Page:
More than a dozen Palestinians have been killed in Israeli air raids on the besieged Gaza Strip, according to the Palestinian health ministry, after Hamas launched rockets from the coastal territory towards Israel.
The Gaza health ministry told Al Jazeera on Monday that 20 people, including children, had been killed in the strikes. At least 65 others were wounded.
Earlier Hamas, the ruling entity in Gaza, fired dozens of rockets into Israel, including a barrage that set off air raid sirens as far away as Jerusalem, after hundreds of Palestinians were wounded by Israeli forces which stormed the Al-Aqsa Mosque compound in occupied East Jerusalem.
Hamas had given Israel an ultimatum that it stand down forces from Al Aqsa, the third holiest site in Islam which is also revered by Jews.
Tensions in Jerusalem have been fuelled by the planned forced expulsions of Palestinian families from the Sheikh Jarrah neighbourhood and by an Israeli forces raid on Al Aqsa on one of the holiest nights of Ramadan.
Israel, Hamas issue warnings
Prime Minister Benjamin Netanyahu warned of an open-ended operation against Hamas. In a speech, Netanyahu accused the group of crossing a “red line” with the latest rocket fire and promised a tough response. “Whoever attacks us will pay a heavy price,” he said.
The Israeli army said a civilian in the country’s south suffered mild injuries when a vehicle was struck by an anti-tank missile from Gaza.
Abu Obeida, spokesman for Hamas’s military wing, said the attack on Jerusalem was a response to what he called Israeli “crimes and aggression” in the city. “This is a message the enemy has to understand well,” he said.
He threatened more attacks if Israeli forces re-enter the Al Aqsa Mosque compound or carry out forced expulsions of Palestinian families from an East Jerusalem neighbourhood.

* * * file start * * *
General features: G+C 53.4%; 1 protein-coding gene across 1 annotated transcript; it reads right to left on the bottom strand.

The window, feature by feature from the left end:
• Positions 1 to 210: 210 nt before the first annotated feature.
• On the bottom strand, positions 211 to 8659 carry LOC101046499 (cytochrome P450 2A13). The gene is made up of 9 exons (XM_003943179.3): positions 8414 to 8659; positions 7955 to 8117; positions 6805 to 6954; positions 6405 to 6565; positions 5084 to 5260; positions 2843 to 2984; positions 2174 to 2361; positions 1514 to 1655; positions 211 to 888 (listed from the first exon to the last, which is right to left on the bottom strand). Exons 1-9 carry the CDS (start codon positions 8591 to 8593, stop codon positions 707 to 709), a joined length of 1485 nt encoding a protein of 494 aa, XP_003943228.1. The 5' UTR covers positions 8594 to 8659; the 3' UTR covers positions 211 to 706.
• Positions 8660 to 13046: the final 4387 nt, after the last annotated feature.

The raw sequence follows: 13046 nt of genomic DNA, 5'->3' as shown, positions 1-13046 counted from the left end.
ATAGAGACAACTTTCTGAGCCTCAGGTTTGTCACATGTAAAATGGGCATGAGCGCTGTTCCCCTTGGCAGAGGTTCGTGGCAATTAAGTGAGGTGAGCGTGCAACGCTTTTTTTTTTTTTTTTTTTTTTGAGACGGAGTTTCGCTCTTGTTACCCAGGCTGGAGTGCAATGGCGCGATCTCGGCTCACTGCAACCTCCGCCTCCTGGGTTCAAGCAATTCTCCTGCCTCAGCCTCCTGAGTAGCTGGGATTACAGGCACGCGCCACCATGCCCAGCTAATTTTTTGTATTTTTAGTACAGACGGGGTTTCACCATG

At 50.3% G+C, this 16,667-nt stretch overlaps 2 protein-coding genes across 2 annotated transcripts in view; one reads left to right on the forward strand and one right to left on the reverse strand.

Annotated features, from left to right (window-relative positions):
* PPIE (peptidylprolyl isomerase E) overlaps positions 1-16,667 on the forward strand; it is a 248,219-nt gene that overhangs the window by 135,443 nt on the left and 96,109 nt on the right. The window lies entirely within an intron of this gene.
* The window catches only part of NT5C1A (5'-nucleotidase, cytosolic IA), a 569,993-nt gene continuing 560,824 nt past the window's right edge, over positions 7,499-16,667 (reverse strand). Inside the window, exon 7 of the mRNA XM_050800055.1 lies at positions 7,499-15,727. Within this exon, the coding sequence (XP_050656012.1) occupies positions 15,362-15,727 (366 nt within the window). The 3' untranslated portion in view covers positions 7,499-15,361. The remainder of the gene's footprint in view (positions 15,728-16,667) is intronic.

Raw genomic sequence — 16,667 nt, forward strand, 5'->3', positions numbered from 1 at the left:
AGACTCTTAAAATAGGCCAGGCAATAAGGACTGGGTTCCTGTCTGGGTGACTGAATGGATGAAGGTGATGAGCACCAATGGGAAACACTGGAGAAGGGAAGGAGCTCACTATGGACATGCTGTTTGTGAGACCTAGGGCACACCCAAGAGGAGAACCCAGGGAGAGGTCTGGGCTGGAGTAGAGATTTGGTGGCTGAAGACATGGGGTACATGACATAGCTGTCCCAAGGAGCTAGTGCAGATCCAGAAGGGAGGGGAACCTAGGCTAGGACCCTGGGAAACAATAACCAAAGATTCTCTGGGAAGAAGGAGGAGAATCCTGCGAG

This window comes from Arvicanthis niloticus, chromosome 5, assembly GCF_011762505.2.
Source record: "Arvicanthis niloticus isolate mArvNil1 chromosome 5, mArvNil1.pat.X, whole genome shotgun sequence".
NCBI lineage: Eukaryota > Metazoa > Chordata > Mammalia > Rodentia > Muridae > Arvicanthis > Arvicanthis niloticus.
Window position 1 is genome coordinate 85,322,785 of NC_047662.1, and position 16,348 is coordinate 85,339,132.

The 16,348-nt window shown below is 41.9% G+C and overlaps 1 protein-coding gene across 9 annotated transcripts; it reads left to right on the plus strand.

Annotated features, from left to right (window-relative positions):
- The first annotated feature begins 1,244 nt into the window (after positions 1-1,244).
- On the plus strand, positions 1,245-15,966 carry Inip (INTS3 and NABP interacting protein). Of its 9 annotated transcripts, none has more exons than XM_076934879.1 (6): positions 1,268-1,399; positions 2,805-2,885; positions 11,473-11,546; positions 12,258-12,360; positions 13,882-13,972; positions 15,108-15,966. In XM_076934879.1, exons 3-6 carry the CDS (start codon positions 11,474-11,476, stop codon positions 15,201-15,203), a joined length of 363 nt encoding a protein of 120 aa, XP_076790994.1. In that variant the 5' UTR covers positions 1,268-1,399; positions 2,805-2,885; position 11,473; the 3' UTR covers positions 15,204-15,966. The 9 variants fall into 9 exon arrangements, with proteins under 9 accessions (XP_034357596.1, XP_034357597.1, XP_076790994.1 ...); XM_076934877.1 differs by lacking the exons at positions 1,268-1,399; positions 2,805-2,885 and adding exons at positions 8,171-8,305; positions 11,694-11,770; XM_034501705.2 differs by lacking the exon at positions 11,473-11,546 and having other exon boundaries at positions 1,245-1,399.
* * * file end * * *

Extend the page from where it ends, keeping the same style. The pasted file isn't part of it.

Storming of Al Aqsa
Earlier in the day, Israeli police fired tear gas, stun grenades and rubber bullets at Palestinian worshippers at Al Aqsa Mosque.
More than a dozen tear gas canisters and stun grenades landed in the mosque as police attacked protesters inside the walled compound that surrounds it.
More than 300 Palestinians were injured by armed Israeli forces, including 228 who went to hospitals and clinics for treatment, according to the Palestinian Red Crescent. Israeli police said 21 officers were hurt, including three who were hospitalised. Israeli paramedics said seven Israeli civilians were also hurt.
As a result, and in an apparent attempt to avoid further confrontation, Israeli authorities changed the planned route of a march by right-wing, ultra-nationalist Israelis through the Muslim Quarter of the Old City to mark “Jerusalem Day”, which celebrates Israel’s capture of East Jerusalem. East Jerusalem is not internationally recognised as Israeli territory.
Monday’s confrontation was the latest after weeks of almost nightly attacks by Israeli troops in the Old City of Jerusalem against Palestinian protesters, during the Muslim holy month of Ramadan.
On Saturday, more than 250 people were wounded after Israeli forces entered Al Aqsa during Laylat ul-Qadr, one of the holiest nights in Islam.
The tensions in occupied East Jerusalem have been fuelled by the planned forced expulsions of dozens of Palestinians from the Sheikh Jarrah neighbourhood, where illegal Israeli settlers are looking to take over the properties of Palestinian families.
Residents of the neighbourhood and local and international solidarity activists have attended vigils in recent days to support the Palestinian families under threat of forced expulsions.
Israel’s Supreme Court on Monday postponed a key ruling in the case, citing the “circumstances”.
Israeli border police and forces have attacked the sit-ins using skunk water, tear gas, rubber-coated bullets and shock grenades. Dozens of Palestinians have been arrested.
Al Jazeera’s Nida Ibrahim, reporting from Ramallah, said “lots of spontaneous protests” have taken place across the occupied West Bank in support.
“We’ve heard people chanting slogans in support of those in East Jerusalem and Sheikh Jarrah, chanting for freedom, for Palestinians not to be evacuated from their houses.”
The United States and European Union have expressed deep concern over the unrest in East Jerusalem, urging Israel to calm the situation and not carry out the forced expulsions. Arab allies of Israel, along with Turkey, have also condemned Israel’s actions.
Israel captured East Jerusalem, the West Bank and the Gaza Strip in the Six Day War of 1967.
It later unilaterally annexed East Jerusalem and considers the entire city its capital, a move not recognised by the vast majority of the international community. The Palestinians seek the occupied territories for a future state, with East Jerusalem as the capital.